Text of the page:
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Crappies Through the Ice

Chances are if you live any where in the upper Midwest that you are only a short drive away from crappie infested waters!




The Midwest has a large number of crappie fisheries due in part that crappie waters don't need to be huge expansions of water because the little backyard pond you drive by everyday probably has all the ingredients to make itself a good fishery. A lot of times the backyard ponds provide more action than the large bodies of water but don't have the true "slab" crappie. However, sometimes the opposite is true. I know this from experience because two of my favorite waters provide me action--a pond not far from my house (can't spill the beans on that one) and the Upper Red Lake which holds some of the best crappie fishing in Minnesota.

The biological makeup of each body of water determines its "fishable"? value and the only way to find out is to get out and drill some holes. A lot of times you have to decide what you want out of a lake. Do you want a lot of fish which often means fish of smaller size, or do you want fewer fish but trophy size? Which ever you chose, Minnesota definitely will have the body of water you are looking for! No matter which of the types of lakes you are fishing, winter can be one of the best times to target great tasting "paper-lipped" crappies.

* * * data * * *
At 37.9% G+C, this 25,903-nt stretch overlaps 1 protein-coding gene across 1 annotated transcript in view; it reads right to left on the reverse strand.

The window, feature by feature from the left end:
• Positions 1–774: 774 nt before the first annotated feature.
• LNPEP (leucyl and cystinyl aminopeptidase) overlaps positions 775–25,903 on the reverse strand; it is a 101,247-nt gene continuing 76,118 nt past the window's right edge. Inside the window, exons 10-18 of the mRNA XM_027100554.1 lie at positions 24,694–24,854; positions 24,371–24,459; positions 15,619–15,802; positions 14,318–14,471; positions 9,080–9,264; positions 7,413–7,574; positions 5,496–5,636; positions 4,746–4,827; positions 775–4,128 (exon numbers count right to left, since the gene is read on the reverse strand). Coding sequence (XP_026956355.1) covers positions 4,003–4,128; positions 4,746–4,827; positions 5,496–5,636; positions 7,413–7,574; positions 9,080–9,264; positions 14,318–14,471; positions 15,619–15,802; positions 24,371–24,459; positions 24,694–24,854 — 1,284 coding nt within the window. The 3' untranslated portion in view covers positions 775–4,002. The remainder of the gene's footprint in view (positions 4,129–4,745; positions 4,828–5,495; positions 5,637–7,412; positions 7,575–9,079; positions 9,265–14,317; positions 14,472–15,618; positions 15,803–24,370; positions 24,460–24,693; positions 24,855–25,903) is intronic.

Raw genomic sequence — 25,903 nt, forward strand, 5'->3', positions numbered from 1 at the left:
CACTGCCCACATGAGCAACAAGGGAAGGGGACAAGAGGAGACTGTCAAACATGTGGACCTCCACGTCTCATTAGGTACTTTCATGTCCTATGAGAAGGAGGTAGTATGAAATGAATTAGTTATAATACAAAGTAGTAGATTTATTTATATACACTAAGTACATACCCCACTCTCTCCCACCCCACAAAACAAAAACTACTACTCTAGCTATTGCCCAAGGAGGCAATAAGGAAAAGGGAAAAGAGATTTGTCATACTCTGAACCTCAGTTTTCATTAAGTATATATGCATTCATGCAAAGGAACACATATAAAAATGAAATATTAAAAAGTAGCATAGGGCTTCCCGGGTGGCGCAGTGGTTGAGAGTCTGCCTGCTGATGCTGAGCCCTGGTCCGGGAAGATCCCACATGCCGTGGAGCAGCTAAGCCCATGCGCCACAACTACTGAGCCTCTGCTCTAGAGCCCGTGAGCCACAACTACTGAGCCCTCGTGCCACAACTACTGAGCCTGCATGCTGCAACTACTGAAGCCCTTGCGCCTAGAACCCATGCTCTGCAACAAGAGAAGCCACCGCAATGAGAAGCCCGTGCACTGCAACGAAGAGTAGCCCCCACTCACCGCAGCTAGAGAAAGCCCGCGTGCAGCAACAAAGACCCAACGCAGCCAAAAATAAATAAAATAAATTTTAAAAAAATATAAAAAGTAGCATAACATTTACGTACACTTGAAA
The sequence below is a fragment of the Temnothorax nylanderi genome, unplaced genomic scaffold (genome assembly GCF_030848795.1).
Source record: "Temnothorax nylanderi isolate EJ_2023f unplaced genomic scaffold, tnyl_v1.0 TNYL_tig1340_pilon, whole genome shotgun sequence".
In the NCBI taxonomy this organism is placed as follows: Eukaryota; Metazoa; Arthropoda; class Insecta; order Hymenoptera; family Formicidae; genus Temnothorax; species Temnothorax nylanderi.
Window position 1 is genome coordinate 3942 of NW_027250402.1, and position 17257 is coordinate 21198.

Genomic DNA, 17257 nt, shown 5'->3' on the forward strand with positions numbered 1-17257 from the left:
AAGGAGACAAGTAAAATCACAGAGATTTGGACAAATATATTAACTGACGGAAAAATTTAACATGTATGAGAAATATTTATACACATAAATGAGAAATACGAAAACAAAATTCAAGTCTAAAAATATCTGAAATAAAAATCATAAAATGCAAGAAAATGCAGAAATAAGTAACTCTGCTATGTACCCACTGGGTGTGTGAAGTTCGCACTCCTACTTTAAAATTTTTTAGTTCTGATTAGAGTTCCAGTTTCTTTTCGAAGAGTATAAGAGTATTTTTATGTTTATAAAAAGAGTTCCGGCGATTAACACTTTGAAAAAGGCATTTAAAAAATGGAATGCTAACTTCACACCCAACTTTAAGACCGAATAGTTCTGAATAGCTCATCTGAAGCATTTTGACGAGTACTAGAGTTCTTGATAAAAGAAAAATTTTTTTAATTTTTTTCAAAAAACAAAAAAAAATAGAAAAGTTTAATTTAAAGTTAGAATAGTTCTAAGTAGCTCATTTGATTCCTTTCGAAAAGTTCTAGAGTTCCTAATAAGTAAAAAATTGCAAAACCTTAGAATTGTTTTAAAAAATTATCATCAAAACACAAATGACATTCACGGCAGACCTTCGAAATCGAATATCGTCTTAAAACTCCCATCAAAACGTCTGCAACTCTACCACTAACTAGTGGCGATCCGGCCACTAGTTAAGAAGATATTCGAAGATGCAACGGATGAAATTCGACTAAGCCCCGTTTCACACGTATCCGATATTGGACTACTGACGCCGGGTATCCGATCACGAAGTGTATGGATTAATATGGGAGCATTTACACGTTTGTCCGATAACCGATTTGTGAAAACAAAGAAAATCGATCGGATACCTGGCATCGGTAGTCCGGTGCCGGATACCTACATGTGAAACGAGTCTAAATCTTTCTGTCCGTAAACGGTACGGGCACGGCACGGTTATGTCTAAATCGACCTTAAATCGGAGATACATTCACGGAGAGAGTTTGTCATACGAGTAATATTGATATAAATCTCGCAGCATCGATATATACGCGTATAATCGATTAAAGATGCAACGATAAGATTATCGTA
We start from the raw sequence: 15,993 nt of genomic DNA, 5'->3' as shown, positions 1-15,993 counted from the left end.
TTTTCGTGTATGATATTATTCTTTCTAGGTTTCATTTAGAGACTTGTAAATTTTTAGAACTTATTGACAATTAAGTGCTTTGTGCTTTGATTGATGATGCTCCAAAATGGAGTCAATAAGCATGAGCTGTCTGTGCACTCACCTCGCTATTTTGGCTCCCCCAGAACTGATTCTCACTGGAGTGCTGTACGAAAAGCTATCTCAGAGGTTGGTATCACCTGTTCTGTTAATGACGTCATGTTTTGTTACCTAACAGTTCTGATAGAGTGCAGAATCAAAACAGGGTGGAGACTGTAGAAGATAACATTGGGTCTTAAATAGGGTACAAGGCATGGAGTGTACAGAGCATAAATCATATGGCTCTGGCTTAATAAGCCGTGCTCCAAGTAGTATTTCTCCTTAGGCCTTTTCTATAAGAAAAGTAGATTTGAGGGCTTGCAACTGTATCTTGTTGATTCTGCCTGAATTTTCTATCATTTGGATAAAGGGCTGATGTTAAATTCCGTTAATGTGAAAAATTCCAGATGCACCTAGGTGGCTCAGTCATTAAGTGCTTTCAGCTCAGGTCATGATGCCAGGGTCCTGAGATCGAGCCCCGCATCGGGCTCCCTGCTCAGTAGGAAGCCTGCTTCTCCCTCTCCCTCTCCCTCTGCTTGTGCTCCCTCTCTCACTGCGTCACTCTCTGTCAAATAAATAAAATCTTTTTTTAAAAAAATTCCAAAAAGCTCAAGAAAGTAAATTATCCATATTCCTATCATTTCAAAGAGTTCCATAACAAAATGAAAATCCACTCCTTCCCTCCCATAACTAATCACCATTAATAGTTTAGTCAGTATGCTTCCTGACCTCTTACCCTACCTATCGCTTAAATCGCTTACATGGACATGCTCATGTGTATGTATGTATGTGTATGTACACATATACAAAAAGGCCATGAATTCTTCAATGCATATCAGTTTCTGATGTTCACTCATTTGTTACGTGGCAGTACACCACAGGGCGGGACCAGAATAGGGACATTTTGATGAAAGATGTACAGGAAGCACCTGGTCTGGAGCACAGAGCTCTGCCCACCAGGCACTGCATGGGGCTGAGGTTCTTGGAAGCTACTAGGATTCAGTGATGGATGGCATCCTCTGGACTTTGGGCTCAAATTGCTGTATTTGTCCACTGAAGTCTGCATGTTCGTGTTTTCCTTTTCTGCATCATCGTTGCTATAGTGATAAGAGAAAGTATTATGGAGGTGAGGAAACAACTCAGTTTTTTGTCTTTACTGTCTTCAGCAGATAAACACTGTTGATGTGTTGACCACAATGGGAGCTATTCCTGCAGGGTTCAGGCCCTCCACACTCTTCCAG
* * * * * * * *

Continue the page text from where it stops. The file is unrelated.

The aggressive biting fish is often included as one of the top pound-for-pound fighting fish and I believe that if you can find them, you can usually catch them. Although an aggressive fish, finding them can be the difficult part and that is what I want to touch on first. Locating areas that should hold crappies isn't necessarily a winter only effort. Locating good cover like underwater trees or brush piles can be done during the summer months and many times you can have an area scouted out before the ice even begins to form.

During first and last ice, areas just outside of shallow bays can be a fantastic place to start your search for crappies. Shallow bays provide great homes for all types of baitfish and as the ice forms thicker, fish are forced out of bays into deeper water and the ever opportunistic crappie likes to hold just outside these bays, in deeper water, waiting for their lunch to swim by. If you find an area outside a shallow bay with water levels in the 15-25 feet range your chances for quality crappie fishing will significantly increase. If you haven't had the opportunity to scout an area and you are unsure of its potential, a great tool is your depth finder.